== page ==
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Weekly Roundup: B2B’s Ad Spend, New Features in Chrome Beta, Industry Reacts to UK’s divergence from GDPR And More

Adtech Weekly Roundup
“We’re doing everything from the perspective that school is still not normal this year.”

Summary

  • eMarketer predicts that the share of B2B Digital Ad Spend will remain constant for the coming two years.
  • The number of paid digital audio subscribers in the US will hit 121.9 million this year; it’ll be an increase of 11% YoY.
  • Inews was the fastest-growing news site in the UK with 87% more visits in July (YoY). Eight local and regional titles made the top 15 fastest-growing sites.
  • Amidst the rising cases of the COVID-19 virus, parenting publishers are balancing between normal back-to-school content and relevant news updates.
  • As the subscription fatigue grows, more and more publishers have started investing in retention techniques. Hiring people, creating more content formats, using first-party data, are some of the ways to go.
  • A new feature in Chrome beta can take your visitor directly to your competitor’s site without the need of going back to SERP.
  • After UK revealed its plans to relax GDPR, the industry gives a mixed response to the move.

Ad Tech Trends for Publishers

B2B’s share in digital ad spending

B2B ad spend had a huge spike in 2020. Its share in the total digital ad spends increased from 4.9% to 5.7%. But, eMarketer predicts that the growth wouldn’t continue at the same pace. B2B will maintain the same share in the coming two years. It’ll reach 5.8% by 2023.

US B2B Digital Ad Spending

Kindly note that a stagnant share doesn’t mean that B2B isn’t growing. It only means that the B2B market will grow with similar proportions, that’s why it’ll maintain its share with the overall digital ad market. So, continue your efforts if you are a B2B publisher.

Rising paid audio subscriptions in the US

The number of paid digital audio subscribers in the US will hit 121.9 million this year; it’ll be an increase of 11% YoY. While the rate of expansion will keep slowing down, the absolute number of paid listeners will continue to increase. Over 40% of US internet users will be paid audio subscribers by year-end.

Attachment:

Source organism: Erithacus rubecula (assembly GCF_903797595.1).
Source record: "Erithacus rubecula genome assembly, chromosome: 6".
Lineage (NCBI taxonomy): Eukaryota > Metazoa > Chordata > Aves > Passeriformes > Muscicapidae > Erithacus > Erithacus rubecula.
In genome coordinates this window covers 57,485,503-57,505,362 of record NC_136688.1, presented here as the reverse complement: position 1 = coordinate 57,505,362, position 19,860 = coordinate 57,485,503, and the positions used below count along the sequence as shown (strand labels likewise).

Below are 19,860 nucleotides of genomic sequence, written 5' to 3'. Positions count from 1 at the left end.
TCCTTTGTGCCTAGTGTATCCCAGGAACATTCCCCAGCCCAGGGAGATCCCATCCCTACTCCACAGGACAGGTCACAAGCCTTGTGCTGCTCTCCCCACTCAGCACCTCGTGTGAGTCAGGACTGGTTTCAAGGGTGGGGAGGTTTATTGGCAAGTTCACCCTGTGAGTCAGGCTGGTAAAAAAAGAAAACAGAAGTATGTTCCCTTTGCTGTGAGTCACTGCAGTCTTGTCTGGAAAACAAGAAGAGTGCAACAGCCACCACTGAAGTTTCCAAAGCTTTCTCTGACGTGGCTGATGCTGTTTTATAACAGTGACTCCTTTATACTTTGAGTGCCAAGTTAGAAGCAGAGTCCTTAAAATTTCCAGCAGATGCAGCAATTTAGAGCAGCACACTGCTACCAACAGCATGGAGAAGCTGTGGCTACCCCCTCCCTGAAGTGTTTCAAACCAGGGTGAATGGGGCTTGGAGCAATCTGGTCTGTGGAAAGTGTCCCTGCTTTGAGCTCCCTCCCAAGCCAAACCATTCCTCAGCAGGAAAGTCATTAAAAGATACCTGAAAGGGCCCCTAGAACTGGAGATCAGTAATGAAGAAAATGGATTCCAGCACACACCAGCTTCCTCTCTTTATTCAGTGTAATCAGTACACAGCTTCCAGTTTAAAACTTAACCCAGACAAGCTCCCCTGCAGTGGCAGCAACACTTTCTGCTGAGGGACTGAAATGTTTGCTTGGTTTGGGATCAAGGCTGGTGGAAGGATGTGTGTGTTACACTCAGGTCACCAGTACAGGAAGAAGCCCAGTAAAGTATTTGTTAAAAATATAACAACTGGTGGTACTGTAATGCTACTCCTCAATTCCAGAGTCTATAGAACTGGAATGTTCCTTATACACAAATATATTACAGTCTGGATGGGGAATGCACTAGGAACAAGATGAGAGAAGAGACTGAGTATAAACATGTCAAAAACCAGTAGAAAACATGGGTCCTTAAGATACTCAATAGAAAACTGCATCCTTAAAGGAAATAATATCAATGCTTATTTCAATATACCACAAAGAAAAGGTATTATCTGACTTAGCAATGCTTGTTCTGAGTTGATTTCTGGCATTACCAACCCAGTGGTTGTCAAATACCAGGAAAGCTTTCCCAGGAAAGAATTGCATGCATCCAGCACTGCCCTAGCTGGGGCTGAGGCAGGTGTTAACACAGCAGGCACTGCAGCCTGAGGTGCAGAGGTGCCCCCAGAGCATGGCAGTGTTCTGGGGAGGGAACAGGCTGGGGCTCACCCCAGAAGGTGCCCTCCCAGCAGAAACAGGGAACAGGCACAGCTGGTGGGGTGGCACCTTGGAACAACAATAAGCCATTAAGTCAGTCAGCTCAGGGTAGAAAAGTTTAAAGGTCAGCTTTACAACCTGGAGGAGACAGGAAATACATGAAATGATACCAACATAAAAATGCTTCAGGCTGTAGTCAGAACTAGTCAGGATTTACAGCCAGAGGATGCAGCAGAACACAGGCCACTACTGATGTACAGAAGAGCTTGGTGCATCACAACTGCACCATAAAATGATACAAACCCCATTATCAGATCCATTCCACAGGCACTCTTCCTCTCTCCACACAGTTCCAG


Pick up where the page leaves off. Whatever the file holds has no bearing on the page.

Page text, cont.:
Paid Digital Audio Subscribers

This data indicates that paid audio has a potential for publishers. Listeners are willing to pay for quality content. When you are already creating content for your site, find out opportunities to reuse it for audio.

Uk’s top news sites in July 2021

PressGazette has released its analysis of the UK’s news site in July. Here’re the highlights:

  • inews was the fastest growing site with 87% more visits in July (YoY).

  • Eight local and regional titles made the top 15 fastest-growing sites.
  • Newsbrands like CNN and NYT were among the biggest losers. CNN lost 37% whereas NYT lost 26% of the traffic.
  • Most of the sites had more visits in July 2021 than in July 2020.

Digital News Sites visits in July

So, digital news may be a competitive space, but smaller publishers can grow if they’re appealing to the audience.

Strategies From top Publishers

Back to school publishing during the rise of Delta variant

Back-to-school season is here, but the delta variant of the COVID-19 virus is also spreading among children. Worried parents are seeking helpful information online. As a result, parenting sites are experiencing increased traffic. Parenting publishers like Meredith and BDG have already started their preparations.

Publishers are balancing between normal back-to-school content and relevant news updates. Parents are searching for both kinds of content, and publishers are also acknowledging the time-sensitivity of the situation. Focussing on the most important news for the target audience is the best balancing tactic. Romper’s piece on mask guidelines at schools is a great example. 

“We’re doing everything from the perspective that school is still not normal this year.”